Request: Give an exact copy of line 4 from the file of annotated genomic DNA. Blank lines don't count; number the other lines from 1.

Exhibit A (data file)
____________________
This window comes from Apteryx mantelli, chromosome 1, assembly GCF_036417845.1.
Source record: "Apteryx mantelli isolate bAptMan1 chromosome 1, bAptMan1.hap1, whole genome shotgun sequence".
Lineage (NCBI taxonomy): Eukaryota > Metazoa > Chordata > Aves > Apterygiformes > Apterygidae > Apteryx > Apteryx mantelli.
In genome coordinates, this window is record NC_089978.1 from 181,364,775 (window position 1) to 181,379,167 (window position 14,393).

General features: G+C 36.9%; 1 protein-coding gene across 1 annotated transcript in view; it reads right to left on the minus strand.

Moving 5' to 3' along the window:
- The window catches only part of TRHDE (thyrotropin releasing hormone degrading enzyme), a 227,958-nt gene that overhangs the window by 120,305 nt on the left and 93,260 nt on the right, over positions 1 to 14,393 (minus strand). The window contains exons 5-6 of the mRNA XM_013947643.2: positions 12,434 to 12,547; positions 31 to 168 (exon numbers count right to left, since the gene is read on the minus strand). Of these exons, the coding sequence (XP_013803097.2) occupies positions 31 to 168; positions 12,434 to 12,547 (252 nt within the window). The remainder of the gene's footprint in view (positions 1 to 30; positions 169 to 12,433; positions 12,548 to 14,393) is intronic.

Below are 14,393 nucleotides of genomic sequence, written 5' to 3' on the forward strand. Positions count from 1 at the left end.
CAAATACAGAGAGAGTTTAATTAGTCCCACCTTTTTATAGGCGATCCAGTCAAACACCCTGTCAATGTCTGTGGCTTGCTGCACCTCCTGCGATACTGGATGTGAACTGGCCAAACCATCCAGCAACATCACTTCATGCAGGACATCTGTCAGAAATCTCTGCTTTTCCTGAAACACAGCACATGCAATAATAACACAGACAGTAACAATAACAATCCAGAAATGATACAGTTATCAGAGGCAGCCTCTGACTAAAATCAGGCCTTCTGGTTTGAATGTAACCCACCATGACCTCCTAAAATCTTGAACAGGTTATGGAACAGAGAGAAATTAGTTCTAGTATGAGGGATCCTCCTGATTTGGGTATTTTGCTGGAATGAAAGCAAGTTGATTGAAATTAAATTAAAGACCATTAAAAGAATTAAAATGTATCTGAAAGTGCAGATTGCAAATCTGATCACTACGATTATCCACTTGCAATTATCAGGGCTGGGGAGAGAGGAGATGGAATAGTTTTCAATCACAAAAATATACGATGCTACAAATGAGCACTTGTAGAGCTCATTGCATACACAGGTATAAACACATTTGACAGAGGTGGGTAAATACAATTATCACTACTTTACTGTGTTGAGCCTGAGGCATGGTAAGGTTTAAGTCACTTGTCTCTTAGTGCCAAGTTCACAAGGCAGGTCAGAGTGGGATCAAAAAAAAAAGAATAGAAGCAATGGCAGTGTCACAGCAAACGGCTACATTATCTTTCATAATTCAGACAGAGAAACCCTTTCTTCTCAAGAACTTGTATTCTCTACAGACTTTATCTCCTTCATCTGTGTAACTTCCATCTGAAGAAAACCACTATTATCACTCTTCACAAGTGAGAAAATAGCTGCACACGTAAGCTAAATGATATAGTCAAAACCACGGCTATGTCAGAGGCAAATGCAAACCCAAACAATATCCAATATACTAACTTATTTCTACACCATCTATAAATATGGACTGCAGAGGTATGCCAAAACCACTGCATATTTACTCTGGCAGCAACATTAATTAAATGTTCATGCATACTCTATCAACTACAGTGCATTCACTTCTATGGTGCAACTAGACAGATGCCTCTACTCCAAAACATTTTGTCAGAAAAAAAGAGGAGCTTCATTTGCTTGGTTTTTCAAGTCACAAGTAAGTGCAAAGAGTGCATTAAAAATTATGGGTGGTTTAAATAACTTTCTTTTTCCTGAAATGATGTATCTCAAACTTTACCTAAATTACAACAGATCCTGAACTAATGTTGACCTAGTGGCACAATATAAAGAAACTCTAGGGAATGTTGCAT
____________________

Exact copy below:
In genome coordinates, this window is record NC_089978.1 from 181,364,775 (window position 1) to 181,379,167 (window position 14,393).